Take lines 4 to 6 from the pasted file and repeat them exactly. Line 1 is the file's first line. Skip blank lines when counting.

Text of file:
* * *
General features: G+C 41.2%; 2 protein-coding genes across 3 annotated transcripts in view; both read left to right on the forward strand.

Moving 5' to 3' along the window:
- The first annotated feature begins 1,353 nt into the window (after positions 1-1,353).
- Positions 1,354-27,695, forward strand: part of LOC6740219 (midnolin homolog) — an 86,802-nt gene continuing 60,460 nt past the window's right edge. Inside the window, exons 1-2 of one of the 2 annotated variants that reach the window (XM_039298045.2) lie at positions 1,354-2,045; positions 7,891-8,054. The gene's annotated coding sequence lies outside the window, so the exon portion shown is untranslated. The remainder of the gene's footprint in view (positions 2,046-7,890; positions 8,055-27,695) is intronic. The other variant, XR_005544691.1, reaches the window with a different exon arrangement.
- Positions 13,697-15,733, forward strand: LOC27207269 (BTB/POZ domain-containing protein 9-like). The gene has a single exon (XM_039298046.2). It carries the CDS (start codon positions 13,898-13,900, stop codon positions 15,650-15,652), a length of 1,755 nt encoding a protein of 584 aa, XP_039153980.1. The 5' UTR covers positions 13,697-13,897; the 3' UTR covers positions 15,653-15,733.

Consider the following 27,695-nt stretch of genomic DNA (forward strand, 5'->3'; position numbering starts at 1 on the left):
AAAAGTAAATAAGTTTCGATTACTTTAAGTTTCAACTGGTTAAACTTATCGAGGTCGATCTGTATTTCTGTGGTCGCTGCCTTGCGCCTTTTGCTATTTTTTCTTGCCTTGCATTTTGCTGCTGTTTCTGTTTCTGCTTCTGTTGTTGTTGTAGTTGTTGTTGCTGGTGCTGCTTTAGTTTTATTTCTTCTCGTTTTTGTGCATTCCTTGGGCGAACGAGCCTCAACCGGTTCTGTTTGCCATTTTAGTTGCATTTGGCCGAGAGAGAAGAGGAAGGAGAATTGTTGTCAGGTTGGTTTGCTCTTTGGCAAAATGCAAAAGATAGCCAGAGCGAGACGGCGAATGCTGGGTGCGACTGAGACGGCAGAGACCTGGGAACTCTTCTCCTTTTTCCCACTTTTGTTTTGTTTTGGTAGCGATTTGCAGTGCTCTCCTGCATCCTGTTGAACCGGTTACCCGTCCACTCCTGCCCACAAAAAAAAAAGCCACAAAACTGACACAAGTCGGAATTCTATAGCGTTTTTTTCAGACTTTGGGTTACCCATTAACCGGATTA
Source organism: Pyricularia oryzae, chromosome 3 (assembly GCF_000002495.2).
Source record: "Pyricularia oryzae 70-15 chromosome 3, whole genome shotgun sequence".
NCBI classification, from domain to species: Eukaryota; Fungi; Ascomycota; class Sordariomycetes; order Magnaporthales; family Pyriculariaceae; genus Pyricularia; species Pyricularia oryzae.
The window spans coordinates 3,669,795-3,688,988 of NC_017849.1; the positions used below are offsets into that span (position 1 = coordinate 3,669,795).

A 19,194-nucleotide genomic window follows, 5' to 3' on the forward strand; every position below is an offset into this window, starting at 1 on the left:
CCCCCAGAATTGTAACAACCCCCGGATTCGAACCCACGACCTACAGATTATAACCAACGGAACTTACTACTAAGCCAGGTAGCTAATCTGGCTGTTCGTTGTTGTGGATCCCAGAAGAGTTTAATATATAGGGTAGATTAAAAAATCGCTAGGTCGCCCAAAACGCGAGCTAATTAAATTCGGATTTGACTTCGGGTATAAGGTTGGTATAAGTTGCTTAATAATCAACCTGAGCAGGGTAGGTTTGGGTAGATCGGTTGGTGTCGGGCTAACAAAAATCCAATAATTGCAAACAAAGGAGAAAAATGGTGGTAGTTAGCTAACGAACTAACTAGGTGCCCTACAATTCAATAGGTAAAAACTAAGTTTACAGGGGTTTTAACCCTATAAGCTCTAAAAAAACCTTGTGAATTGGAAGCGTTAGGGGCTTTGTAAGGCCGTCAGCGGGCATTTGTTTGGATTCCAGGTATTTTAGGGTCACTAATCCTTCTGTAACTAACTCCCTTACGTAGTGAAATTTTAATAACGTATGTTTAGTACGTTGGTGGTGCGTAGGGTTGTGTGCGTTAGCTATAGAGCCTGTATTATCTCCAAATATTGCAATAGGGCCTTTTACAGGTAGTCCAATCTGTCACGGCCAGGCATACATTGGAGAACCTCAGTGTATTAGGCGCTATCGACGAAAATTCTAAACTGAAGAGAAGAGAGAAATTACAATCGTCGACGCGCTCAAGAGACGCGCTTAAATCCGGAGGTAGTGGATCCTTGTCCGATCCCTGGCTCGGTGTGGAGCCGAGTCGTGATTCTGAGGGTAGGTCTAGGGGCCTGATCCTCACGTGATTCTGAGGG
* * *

- Positions 1,354-27,695, forward strand: part of LOC6740219 (midnolin homolog) — an 86,802-nt gene continuing 60,460 nt past the window's right edge. Inside the window, exons 1-2 of one of the 2 annotated variants that reach the window (XM_039298045.2) lie at positions 1,354-2,045; positions 7,891-8,054. The gene's annotated coding sequence lies outside the window, so the exon portion shown is untranslated. The remainder of the gene's footprint in view (positions 2,046-7,890; positions 8,055-27,695) is intronic. The other variant, XR_005544691.1, reaches the window with a different exon arrangement.
- Positions 13,697-15,733, forward strand: LOC27207269 (BTB/POZ domain-containing protein 9-like). The gene has a single exon (XM_039298046.2). It carries the CDS (start codon positions 13,898-13,900, stop codon positions 15,650-15,652), a length of 1,755 nt encoding a protein of 584 aa, XP_039153980.1. The 5' UTR covers positions 13,697-13,897; the 3' UTR covers positions 15,653-15,733.

Consider the following 27,695-nt stretch of genomic DNA (forward strand, 5'->3'; position numbering starts at 1 on the left):